Saturday was our penultimate workshop with Mimi Khalvati before the summer-autumn break. (By the way I realise the title of this post could be read as a pun -‘ on form’, geddit?? Um, sorry…)
This month, several of us got pulled up for the chosen form of our poems. Classic Mimi comments often sound like rhetorical questions. “What am I supposed to do with a short line on its own like that?” “Why would you write something that’s a classic ballad in free verse?” “Couldn’t you make this more interesting?” She looks at you with an expression of such disappointment you can’t really think of an answer, other than “I don’t know! I’ve let you down again and I’m really sorry!”
Anyway, either we’re all class A masochists or we do need this kind of talking-to in order to improve. So here are a few of Mimi’s comments that I jotted down. As always, please excuse the brevity. Hope they make sense, divorced as they are from the poems under discussion.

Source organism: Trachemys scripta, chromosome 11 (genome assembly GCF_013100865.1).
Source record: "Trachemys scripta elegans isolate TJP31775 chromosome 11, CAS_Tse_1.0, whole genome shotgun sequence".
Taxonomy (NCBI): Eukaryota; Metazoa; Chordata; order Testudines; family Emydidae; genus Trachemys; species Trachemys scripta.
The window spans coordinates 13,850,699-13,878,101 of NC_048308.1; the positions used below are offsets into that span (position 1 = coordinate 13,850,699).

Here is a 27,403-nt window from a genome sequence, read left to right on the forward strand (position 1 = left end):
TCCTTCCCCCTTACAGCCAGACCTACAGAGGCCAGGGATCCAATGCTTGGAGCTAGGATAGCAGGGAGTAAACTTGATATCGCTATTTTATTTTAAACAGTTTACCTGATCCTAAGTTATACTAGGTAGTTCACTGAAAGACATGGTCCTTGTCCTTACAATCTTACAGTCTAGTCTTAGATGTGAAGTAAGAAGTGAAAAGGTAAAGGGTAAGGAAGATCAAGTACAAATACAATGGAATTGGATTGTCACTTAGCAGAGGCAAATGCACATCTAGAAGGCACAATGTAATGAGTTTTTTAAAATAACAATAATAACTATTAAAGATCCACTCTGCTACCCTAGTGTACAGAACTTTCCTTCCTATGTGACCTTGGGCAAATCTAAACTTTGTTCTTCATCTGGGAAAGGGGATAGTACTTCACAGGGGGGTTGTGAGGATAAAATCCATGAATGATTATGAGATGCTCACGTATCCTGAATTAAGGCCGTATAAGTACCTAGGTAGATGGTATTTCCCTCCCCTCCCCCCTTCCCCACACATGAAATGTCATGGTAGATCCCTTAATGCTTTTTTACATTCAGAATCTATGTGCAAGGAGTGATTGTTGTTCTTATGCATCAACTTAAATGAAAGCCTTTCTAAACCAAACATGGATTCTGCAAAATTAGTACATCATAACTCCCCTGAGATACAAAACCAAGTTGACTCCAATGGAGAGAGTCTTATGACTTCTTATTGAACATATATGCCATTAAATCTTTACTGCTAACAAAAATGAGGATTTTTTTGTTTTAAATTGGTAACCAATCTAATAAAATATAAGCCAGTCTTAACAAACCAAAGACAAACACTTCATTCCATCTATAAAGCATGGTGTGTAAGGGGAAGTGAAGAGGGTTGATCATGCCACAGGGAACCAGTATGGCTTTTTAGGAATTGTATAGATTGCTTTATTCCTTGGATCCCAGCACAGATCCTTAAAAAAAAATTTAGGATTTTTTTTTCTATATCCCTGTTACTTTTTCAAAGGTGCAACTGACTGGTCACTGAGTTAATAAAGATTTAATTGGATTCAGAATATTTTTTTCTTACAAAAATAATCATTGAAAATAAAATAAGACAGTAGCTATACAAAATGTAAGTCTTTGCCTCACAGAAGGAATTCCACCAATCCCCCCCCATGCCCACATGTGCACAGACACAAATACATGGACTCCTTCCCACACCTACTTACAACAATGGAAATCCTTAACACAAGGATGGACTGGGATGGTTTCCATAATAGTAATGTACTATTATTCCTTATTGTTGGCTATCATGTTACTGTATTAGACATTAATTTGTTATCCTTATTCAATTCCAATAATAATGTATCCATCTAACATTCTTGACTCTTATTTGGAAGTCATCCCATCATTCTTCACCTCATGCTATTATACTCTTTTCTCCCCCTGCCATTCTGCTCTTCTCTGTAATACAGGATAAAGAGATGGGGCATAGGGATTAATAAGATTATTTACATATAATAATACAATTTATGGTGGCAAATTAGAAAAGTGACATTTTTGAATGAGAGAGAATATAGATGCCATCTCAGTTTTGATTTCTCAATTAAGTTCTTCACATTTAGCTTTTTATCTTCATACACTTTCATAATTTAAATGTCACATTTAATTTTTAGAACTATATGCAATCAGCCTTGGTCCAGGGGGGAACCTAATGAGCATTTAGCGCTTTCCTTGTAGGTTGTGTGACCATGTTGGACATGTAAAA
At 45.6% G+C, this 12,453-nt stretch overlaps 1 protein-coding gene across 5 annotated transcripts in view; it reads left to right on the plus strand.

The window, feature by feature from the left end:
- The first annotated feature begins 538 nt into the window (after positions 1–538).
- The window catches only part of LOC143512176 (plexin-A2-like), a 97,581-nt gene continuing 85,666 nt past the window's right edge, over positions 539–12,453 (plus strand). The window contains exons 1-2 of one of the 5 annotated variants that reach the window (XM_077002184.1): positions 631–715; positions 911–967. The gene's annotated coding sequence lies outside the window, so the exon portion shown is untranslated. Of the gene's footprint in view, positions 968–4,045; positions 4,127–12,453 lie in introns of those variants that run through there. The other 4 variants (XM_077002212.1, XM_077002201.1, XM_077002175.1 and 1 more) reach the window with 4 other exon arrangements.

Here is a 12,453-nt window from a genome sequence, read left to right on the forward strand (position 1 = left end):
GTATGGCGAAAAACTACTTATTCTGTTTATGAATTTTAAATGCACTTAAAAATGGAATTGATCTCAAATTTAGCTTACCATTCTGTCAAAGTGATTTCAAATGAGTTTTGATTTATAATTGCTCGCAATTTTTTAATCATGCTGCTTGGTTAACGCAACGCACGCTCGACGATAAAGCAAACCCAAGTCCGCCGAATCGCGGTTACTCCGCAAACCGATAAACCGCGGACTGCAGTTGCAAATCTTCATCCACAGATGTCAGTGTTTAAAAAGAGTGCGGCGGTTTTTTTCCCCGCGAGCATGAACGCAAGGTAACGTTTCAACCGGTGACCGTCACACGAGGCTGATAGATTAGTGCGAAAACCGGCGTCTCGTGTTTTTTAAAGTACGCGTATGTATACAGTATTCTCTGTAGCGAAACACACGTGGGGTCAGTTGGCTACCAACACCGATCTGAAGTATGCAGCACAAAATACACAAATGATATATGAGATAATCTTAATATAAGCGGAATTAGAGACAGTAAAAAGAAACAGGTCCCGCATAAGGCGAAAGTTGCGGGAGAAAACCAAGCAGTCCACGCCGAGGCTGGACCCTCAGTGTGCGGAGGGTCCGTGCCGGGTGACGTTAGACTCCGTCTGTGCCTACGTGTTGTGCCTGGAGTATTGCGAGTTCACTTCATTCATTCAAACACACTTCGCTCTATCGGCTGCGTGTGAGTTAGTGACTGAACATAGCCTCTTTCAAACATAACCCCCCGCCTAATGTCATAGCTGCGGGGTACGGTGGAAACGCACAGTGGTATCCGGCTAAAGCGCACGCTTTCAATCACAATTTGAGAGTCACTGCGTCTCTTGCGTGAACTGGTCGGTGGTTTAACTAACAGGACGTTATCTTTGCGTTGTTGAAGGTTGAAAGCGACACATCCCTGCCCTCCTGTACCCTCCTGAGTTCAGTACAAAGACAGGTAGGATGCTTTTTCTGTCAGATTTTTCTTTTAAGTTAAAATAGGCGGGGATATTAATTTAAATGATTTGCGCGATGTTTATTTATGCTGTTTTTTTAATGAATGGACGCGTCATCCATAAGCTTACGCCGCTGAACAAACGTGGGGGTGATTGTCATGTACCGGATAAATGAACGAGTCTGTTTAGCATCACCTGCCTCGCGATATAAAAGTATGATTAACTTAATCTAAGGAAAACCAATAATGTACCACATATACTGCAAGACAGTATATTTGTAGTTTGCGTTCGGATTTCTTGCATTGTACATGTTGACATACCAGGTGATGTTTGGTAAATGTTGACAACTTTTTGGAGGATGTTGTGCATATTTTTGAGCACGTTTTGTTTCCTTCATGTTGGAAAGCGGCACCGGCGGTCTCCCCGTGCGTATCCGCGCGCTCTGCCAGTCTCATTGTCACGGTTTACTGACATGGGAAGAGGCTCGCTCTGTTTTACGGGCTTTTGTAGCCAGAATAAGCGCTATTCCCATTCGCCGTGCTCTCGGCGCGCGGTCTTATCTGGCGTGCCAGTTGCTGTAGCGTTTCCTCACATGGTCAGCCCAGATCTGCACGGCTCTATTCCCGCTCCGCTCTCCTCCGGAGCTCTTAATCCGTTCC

- Be careful of words or images that work too hard and break the fabric of the poem. The reader wants her attention drawn to the poem, not the poet.
- Many lyric poems (for example about a bird, or about digging or fishing) act as metaphors for something else, so be careful of referencing that thing explicitly if it’s already implied.
- When writing in free verse you still need a rationale for your chosen stanza breaks or line length, otherwise the effect can just be ‘paragraphy’. And be open to the possibility of form – it may be that free verse isn’t doing the poem justice.
- If you have one line of a different length to the others then it will attract attention. You need a good reason to throw in a odd-length line. It needs to stand up to close inspection.
- Beware potentially archaic words – Mimi has a bee in her bonnet about beneath – apparently we never say or write it except in poetry. (Is this true, do you think?) Ditto within and for (when used to mean ‘because’.) And being IAMBs naturally both beneath and within are even more likely to lead us into temptation. O woe, thrice woe for our disappearing tongue!